President Pervez Musharraf got it right when he told the inaugural session of a security conference in Islamabad the other day that the world was in a turmoil because of inequalities in economic development. He pointed out that the world was divided between the haves and the have-nots and that there was need to wage a war against illiteracy, hunger, sickness, backwardness, poverty, and social injustice.
This might appear to be stating the obvious. This has been iterated so very often that now it fails to make an impact. The fact is that the gulf between the rich and the poor of the world is so great today that it is difficult to fully comprehend its implications. Continue reading “The battle against backwardness”
On May 12 as Muttahida and Jamaat-i-Islami workers were busy attacking each other on the day of the by-elections, some citizens of Karachi gathered to honour Mr Mehmood Futehally for his “significant contribution to civil society”.
Mr Mehmood Futehally who is 89 and still active was presented the Citizen’s Award 2003. Mr Ardeshir Cowasjee, the first recipient of this award in 2001, was invited to make the presentation. As is his brusque style the first thing he demanded to know from Mr Futehally was which of them was older. Mr Futehally turned out to be senior by 10 years, though he hardly looks it.
But age was not the reason for the admiration given to Mr Futehally that evening. A self-employed farmer, he has made an outstanding contribution to low-cost farming by devising natural and indigenous methods that inspired the five-member jury to select him from about 20 or so nominees that evening.
Mr Futehally developed a windmill way back in 1973. A small sized windmill can pump 18,000 litres of water from a depth of 30 feet. Since the fields are irrigated by the drip system, very little water is used to cover a substantial area. He makes fertilizer with his own technology using organic waste and earthworms.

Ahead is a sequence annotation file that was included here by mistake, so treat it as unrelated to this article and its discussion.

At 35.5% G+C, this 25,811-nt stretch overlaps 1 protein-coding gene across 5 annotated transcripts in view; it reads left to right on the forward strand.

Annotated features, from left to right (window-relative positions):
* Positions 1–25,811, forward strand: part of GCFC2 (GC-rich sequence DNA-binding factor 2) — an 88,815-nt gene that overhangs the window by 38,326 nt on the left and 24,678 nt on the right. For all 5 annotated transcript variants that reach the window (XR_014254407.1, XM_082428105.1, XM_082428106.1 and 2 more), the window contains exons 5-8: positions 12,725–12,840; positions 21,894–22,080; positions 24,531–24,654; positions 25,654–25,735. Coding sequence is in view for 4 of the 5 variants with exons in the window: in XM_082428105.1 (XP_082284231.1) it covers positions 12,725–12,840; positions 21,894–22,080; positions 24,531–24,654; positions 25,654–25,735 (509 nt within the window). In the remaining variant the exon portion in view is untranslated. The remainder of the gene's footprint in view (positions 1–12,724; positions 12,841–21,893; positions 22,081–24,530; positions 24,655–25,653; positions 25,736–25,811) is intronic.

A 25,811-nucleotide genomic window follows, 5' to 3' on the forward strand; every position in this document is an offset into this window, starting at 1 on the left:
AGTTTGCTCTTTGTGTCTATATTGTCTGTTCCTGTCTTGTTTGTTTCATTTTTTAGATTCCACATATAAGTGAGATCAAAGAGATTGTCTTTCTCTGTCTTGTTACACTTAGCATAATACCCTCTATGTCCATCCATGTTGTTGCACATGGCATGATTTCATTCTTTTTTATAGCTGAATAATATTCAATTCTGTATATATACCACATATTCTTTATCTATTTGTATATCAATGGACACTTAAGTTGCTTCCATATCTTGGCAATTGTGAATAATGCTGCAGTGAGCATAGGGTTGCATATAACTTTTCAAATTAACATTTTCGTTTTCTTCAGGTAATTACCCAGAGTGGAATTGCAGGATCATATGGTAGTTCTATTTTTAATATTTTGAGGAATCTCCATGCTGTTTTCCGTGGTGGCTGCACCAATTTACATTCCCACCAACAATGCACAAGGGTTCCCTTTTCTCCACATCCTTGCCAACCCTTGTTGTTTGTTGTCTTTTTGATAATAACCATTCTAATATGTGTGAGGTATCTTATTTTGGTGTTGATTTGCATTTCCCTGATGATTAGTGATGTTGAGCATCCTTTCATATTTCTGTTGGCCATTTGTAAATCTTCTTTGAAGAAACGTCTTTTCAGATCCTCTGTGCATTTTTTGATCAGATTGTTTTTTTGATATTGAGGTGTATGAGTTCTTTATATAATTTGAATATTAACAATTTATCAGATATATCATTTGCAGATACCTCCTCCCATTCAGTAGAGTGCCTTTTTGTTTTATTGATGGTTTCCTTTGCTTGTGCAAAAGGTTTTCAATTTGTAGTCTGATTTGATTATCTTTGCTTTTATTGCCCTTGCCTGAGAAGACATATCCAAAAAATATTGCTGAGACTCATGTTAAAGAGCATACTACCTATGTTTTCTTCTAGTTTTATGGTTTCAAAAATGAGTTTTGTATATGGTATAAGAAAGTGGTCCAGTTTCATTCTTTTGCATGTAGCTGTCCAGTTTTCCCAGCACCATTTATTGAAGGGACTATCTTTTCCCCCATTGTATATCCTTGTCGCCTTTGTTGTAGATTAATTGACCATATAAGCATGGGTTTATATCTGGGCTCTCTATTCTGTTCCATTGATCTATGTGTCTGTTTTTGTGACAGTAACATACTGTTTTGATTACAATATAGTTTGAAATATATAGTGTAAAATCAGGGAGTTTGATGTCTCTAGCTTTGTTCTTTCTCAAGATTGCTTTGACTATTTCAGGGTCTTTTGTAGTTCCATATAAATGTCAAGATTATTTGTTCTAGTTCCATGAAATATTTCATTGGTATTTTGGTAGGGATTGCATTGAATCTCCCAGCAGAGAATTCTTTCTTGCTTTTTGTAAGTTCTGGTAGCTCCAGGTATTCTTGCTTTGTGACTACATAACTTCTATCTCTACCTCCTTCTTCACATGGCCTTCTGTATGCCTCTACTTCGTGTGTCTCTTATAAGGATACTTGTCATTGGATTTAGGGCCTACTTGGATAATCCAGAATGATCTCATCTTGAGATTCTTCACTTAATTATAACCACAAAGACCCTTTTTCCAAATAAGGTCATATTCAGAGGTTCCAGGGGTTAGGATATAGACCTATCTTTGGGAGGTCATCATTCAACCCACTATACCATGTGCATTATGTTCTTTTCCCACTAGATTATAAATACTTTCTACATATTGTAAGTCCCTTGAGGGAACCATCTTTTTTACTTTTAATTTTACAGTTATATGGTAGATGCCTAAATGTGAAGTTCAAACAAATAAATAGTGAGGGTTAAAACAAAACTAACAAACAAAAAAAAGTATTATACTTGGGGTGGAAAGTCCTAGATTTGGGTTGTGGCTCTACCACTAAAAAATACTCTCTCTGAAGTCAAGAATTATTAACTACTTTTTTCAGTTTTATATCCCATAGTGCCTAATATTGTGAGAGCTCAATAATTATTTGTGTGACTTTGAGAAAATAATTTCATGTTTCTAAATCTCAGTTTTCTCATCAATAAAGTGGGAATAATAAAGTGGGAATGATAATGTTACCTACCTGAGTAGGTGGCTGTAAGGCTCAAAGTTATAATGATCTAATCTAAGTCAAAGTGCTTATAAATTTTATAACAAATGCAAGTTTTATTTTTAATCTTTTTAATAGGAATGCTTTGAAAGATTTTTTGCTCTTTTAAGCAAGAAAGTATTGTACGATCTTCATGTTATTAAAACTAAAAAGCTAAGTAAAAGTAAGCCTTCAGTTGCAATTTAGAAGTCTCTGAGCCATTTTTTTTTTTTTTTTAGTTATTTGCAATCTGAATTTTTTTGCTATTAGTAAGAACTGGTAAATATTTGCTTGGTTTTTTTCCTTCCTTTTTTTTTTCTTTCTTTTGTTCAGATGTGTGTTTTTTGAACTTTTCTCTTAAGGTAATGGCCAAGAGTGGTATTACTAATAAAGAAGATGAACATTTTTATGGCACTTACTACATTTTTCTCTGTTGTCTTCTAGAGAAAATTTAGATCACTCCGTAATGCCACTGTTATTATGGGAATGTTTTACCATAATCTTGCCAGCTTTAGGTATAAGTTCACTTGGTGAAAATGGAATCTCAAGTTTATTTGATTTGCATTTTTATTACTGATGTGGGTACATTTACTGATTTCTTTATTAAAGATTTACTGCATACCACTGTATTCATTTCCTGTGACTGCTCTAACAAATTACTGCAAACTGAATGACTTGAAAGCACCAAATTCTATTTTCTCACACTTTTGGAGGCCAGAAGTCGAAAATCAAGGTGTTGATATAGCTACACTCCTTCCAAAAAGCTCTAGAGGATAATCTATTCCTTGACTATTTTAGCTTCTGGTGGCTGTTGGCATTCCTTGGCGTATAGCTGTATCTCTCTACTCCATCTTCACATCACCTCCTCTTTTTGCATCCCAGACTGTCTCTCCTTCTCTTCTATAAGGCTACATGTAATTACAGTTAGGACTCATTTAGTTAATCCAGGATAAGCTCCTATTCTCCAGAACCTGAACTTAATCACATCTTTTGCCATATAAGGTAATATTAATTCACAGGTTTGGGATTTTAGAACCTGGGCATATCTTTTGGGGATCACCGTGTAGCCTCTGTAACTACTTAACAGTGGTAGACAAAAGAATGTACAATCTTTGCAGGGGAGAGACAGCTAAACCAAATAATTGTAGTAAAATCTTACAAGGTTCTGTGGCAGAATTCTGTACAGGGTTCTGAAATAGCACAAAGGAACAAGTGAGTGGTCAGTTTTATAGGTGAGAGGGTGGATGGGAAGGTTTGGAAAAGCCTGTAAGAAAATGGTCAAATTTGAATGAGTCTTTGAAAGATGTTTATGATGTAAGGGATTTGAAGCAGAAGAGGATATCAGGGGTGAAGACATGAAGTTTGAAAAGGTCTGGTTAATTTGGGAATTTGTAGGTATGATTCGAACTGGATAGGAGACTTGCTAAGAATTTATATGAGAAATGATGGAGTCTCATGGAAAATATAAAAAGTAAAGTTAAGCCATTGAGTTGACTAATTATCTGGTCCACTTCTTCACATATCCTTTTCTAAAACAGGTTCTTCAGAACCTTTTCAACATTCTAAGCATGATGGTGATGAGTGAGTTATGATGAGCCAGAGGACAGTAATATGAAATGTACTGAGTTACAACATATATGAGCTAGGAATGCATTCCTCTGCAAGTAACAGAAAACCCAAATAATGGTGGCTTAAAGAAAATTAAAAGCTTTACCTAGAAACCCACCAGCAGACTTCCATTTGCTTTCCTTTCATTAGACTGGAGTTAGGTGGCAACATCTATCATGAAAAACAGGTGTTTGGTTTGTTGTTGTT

In the heart of Gulshan-i-Iqbal stands Suhana farm. Its lush green beauty is a living testimony to Mr Futehally’s ingenious farming methods. A short documentary by Nazli Jamil vividly captured the low-cost technology devised by this champion of organic farming. His goal? To form Kashtkar (Cultivators’) Trust and through that help small farmers learn his low-cost technology to grow food.
Mr Futehally is also a poet. He read out a poem he had written 35 years ago but which is still relevant. “I dreamt a dream,” said Mr Futehalley, “A man arose, equipped by nature herself to save our hapless globe.” His weapon was “human love” and “shining truth” because of which “human hearts began to thaw, love and brotherhood blossomed everywhere”.
“True, it was but a dream, but we can, we shall, make it also true,/ Though it was futile to wait for such a man, of a thousand times our stature,/ Yet a thousand of us can strive, and acquire each a thousandth of his power,/ And, joined each to each by steely bonds of faith, make the dream come true.”
What a pity, the students of the Indus Valley School of Art and Architecture who had been expected to fill the hall and be inspired were absent because the administration had declared it a holiday because of the by-elections.
Recently, the government of Sindh’s education and literacy department (presumably re-named in recognition of the appalling rate of our illiteracy) inserted half page ads in the newspapers on two occasions to proclaim its commitment to the spread of learning.
One appeared on May 1 and read, “Education brings honour to the country. Labour earns glory for the nation.” The second was inserted on Eid-i-Milad-un-Nabi reminding people that the Holy Prophet (PBUH) had repeatedly advised the ummah to acquire knowledge from wherever possible. Continue reading “Plight of adopted schools”